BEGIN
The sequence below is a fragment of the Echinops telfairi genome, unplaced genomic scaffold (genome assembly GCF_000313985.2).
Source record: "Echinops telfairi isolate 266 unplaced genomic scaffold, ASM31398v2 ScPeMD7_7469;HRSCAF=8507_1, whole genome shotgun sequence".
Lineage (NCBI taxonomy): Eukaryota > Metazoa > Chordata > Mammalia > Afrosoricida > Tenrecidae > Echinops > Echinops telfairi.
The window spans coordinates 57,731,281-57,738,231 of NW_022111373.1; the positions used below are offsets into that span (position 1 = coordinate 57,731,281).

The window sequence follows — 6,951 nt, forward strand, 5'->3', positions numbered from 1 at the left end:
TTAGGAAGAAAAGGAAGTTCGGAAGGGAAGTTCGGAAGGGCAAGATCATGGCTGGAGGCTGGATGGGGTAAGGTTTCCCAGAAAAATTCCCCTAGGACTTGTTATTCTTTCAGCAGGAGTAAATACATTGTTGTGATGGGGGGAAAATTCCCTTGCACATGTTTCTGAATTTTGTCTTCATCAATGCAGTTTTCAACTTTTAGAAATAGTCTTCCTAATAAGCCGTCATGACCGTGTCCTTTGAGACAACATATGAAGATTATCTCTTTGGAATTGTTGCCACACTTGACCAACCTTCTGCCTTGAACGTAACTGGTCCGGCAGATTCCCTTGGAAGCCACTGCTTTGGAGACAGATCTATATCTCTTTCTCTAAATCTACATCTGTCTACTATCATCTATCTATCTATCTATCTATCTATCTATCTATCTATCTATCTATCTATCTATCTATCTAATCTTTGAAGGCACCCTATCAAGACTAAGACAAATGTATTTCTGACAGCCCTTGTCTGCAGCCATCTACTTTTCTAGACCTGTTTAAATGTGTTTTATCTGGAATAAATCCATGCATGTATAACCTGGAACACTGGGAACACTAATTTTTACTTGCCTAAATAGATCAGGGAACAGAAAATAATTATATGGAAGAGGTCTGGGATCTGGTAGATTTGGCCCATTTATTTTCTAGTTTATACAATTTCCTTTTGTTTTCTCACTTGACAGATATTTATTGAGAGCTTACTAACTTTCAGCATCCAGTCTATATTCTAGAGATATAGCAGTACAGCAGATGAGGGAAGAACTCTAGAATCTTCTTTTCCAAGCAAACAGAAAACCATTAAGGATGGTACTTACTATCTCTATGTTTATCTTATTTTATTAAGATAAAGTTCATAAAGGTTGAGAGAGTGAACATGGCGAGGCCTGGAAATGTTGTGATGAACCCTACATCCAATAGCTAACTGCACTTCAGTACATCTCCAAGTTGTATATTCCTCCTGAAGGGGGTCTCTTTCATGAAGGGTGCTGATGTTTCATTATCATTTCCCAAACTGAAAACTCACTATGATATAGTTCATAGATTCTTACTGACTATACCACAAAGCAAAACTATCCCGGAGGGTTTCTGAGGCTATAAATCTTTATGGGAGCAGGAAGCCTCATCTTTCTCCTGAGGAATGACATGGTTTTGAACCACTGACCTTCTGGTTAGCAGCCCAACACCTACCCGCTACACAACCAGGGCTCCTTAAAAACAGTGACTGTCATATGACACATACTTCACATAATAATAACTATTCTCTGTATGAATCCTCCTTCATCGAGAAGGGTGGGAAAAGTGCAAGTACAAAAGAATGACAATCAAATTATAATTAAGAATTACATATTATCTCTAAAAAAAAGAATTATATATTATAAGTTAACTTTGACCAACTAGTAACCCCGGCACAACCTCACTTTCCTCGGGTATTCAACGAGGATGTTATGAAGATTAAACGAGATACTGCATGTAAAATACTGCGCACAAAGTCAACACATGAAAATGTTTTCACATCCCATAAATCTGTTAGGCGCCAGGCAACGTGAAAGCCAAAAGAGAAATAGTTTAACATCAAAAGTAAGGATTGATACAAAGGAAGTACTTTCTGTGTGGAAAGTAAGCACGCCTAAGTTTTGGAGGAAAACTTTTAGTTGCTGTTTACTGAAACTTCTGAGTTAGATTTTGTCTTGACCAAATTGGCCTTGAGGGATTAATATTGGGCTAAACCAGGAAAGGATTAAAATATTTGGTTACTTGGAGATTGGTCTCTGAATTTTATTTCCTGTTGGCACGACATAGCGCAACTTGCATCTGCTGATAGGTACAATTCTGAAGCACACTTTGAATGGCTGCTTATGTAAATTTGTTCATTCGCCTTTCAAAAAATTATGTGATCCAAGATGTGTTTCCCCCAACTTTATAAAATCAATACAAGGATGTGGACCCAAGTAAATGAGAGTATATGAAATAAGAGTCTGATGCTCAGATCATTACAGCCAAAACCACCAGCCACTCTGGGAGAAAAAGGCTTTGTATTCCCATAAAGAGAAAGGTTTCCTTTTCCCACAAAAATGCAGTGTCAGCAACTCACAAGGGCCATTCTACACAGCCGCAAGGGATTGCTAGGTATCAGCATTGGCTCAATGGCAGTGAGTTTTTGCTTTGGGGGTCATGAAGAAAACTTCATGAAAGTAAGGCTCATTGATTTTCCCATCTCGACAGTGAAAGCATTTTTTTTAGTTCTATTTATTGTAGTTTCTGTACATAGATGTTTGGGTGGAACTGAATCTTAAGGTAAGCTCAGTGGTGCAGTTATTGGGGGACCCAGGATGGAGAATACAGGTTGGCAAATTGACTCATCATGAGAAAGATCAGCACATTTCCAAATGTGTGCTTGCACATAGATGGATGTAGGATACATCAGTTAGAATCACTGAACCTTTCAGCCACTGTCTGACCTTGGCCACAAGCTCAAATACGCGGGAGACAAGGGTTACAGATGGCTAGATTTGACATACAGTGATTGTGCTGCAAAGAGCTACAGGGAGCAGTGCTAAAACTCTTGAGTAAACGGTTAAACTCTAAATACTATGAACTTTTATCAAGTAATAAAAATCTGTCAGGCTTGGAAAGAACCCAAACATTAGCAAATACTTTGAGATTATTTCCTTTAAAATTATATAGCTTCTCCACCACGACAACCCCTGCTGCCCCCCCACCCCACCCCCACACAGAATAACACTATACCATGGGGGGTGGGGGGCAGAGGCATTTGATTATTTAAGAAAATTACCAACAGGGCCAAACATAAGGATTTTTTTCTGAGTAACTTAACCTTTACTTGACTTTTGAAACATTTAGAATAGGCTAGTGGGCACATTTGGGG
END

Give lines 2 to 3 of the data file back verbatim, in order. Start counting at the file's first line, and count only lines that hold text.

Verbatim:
Source record: "Echinops telfairi isolate 266 unplaced genomic scaffold, ASM31398v2 ScPeMD7_7469;HRSCAF=8507_1, whole genome shotgun sequence".
Lineage (NCBI taxonomy): Eukaryota > Metazoa > Chordata > Mammalia > Afrosoricida > Tenrecidae > Echinops > Echinops telfairi.